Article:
FROM NEW YORK: Peng Keyu (center), China's Consul General in New York, sings together with more than 200 Chinese American entertainers at a charity performance in the city on May 18, raising donations for the quake-hit regions in China (HOU JUN)
While Chinese at home deal with the tragedy of the devastating Sichuan earthquake, their compatriots overseas are stepping up efforts to raise donations to help those in need.
The Consulate General of China in New York (CGCNY) had received donations of more than $2.3 million as of May 20, according to Consul General Peng Keyu.
The money was mainly collected via Chinese organizations within their communities, as well as via post and hand-delivered donations.
At 4:15 p.m., May 20, a rainy day in New York City, Wang Jue stepped into the special room for donations at CGCNY with her former classmate Xiao Jing.
Yang Jingmei, wife of Consul General Peng, was on hand to man the donation desk. She helped Wang complete the donation form, and thankfully accepted the $100 note she gave as her way of helping the quake victims.
Born and raised in Guangxi Zhuang Autonomous Region, Wang is now a second-year graduate student at Saint Joseph University in Philadelphia, about a two-hours drive from New York City. She said she was so concerned about the victims and decided that donating money was the best way to help provide the goods and materials needed there.
Wang told Beijing Review Chinese students and associations in Philadelphia had organized donation boxes, put up posters, and handed out leaflets on the city streets. "Everybody is trying to raise as much money as possible through all sorts of ways," Wang said.
"This year is especially hard for China and for us as well. There was the snowstorm and then the unrest in Tibet and now the earthquake," Wang said, adding that she believed with unity China could overcome all these tragedies.
Many Chinese students such as Wang who come to the United States to further their education at their own expense do not have much money. Even those with scholarships cannot save much. And yet they are among the most generous and active groups that responded immediately to the earthquake catastrophe by not only making their own donations, but also encouraging people around them to do so.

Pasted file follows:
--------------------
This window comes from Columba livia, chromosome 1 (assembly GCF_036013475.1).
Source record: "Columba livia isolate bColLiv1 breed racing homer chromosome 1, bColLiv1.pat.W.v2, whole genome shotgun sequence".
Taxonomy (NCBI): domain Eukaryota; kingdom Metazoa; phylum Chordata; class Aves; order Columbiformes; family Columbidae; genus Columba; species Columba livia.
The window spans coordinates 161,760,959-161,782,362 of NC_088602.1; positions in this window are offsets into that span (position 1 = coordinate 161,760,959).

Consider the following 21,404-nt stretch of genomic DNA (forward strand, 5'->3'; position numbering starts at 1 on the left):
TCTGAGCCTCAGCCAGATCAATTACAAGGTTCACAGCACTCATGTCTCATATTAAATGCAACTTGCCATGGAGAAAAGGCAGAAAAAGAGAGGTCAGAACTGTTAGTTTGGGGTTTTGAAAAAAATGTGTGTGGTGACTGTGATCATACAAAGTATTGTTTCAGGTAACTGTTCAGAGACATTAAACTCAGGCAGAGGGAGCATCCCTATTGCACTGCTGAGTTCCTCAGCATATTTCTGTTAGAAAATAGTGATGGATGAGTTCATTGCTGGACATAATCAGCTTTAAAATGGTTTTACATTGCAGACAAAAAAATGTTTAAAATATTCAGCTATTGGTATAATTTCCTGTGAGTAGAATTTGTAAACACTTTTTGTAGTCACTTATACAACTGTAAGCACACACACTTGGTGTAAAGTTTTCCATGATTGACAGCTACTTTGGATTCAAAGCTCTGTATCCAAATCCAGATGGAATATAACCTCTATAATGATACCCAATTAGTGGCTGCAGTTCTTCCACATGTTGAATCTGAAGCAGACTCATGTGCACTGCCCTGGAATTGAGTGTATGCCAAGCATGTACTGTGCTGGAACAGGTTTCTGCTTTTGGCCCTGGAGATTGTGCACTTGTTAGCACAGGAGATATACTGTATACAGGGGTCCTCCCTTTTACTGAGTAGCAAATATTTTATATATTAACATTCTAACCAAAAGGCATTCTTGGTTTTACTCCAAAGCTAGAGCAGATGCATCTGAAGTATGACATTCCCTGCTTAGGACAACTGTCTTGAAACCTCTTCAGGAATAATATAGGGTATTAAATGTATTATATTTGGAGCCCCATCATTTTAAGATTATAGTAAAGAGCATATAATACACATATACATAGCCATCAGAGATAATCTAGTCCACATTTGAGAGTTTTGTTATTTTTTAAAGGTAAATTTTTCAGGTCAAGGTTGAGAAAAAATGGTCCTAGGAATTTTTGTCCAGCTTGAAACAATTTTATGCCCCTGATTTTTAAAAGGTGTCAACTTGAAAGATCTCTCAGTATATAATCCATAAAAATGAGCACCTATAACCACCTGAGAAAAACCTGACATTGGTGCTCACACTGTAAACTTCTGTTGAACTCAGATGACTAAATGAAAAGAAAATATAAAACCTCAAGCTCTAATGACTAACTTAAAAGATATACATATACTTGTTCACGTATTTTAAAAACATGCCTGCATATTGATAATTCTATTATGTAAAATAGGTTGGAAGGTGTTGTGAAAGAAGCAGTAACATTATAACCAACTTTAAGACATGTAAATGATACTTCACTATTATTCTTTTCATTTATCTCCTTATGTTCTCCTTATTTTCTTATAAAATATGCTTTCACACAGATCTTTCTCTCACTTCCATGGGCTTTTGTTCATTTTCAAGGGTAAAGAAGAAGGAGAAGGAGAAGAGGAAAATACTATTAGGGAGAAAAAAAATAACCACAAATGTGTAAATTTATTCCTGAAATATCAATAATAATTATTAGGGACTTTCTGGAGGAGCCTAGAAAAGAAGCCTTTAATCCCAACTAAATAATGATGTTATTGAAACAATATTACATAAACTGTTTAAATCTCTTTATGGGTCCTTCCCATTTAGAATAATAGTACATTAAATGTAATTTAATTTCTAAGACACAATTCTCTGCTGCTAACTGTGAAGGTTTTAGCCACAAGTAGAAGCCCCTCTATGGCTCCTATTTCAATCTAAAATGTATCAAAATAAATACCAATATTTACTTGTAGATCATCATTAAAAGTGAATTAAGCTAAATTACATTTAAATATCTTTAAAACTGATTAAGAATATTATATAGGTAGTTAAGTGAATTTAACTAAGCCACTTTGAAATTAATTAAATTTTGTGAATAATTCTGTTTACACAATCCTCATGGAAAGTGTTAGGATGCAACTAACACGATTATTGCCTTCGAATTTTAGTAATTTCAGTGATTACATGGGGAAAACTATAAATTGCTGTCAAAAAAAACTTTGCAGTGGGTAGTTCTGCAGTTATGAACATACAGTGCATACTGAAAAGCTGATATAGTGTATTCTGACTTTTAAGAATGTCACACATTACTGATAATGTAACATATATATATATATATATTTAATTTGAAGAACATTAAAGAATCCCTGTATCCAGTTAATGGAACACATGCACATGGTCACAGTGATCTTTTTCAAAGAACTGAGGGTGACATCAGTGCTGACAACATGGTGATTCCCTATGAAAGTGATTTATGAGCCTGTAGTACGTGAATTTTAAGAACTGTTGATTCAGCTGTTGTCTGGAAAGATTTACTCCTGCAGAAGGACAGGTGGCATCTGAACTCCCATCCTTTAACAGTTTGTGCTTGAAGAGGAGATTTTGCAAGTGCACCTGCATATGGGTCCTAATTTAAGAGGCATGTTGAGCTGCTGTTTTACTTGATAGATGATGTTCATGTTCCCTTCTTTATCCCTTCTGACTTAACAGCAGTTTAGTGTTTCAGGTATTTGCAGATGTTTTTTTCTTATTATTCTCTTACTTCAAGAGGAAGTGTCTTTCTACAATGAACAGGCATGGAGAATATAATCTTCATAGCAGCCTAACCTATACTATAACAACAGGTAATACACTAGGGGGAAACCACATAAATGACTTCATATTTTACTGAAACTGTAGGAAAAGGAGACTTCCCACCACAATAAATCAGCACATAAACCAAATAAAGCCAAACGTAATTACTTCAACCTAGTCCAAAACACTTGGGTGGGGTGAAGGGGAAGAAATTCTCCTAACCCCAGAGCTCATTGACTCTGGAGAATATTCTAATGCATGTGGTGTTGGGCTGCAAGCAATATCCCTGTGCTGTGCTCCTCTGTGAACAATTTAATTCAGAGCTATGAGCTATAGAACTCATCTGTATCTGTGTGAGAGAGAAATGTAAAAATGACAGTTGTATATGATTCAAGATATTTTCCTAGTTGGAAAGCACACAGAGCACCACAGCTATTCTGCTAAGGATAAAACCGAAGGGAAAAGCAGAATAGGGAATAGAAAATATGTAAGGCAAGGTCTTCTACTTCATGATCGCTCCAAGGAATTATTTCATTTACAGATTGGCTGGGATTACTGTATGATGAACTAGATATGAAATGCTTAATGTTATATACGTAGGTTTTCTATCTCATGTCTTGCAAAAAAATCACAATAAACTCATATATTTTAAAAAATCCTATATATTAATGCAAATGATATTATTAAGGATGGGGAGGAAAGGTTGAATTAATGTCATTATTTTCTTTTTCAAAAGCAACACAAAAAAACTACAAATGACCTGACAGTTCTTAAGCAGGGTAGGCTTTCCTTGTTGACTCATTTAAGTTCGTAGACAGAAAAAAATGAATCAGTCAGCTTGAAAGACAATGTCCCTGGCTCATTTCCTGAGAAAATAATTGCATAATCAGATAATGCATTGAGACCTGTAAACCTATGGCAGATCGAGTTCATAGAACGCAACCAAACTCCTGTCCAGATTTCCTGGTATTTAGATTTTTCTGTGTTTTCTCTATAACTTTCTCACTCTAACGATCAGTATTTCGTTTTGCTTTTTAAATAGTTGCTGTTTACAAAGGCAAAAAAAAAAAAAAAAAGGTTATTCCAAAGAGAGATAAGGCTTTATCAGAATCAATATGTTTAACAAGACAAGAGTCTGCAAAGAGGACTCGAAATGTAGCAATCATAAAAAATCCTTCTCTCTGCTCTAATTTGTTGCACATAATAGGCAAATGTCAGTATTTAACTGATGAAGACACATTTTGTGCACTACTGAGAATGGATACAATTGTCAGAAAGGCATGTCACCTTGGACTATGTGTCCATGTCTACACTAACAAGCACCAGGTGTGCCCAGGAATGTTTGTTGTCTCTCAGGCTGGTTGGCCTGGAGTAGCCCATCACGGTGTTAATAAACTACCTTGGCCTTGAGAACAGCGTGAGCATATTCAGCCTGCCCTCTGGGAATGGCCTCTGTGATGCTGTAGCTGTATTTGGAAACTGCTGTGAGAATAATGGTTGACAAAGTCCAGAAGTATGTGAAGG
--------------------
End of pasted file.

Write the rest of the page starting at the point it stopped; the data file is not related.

Zhang Jian, President of Columbia University Chinese Students and Scholars Associations, told Beijing Review that his organization has been making every effort to raise money for the ravaged area and that its current main activity is to distribute posters and leaflets about the earthquake on campus at a time when a lot of students' parents and friends are coming to attend the graduation ceremony.
"We are not only focusing on the Chinese community to get donations," Zhang said.
In addition to money gathered by the CGCNY, all of which will go to the Ministry of Civil Affairs in charge of the disaster relief work, some other donations collected by associations and individuals outside of China went directly to related government departments and civil organizations such as the Red Cross Society of China (RCSC), either in the form of money or goods and relief materials. And apart from the traditional ways of on-the-spot and mail-in donations, the widely used Internet now serves as an effective alternative to raise money.
One man who declined to give his name made good use of the Internet in terms of soliciting contributions to the earthquake victims. He is an administrator of a Chinese website called "Weiming Space" (mitbbs.com), which has gained enormous popularity among overseas Chinese, especially students in North America since it started up here 10 years ago.
On May 12, shortly after the information of the earthquake was released, the man posted an article on the "Donation" board of the website with the online codename of "walklooktalk," appealing to web browsers to make donations. He also announced a public Paypal account (firstname.lastname@example.org) for donations, saying that he and his team members were trying to contact the RCSC and other local organizations that would accept donations.
"We will make the donations in the name of 'Web Browsers of Weiming Space,'" Zhu wrote in the article.
People tend to distrust appeals that appear online, but this time a lot of them chose to have faith in "walklooktalk." According to the man, by May 19, more than $180,000 had been received, most of which came from Chinese now studying or living in North America and some in Britain and Japan.
"We have many donations still coming to our account," he told Beijing Review. He said that of all those donations received, 500,000 yuan ($71,736) has been passed on to RCSC, Sichuan Charity Federation and China Foundation for Poverty Alleviation in the form of cash and 100,000 yuan ($14,347) has been spent on food and medical aid which has been shipped to the disaster-hit area.
These receipts and shopping lists have been posted by the man on the same website. He promised to pass the remainder of the donations to the proper organizations as soon as possible.
(Reporting from New York)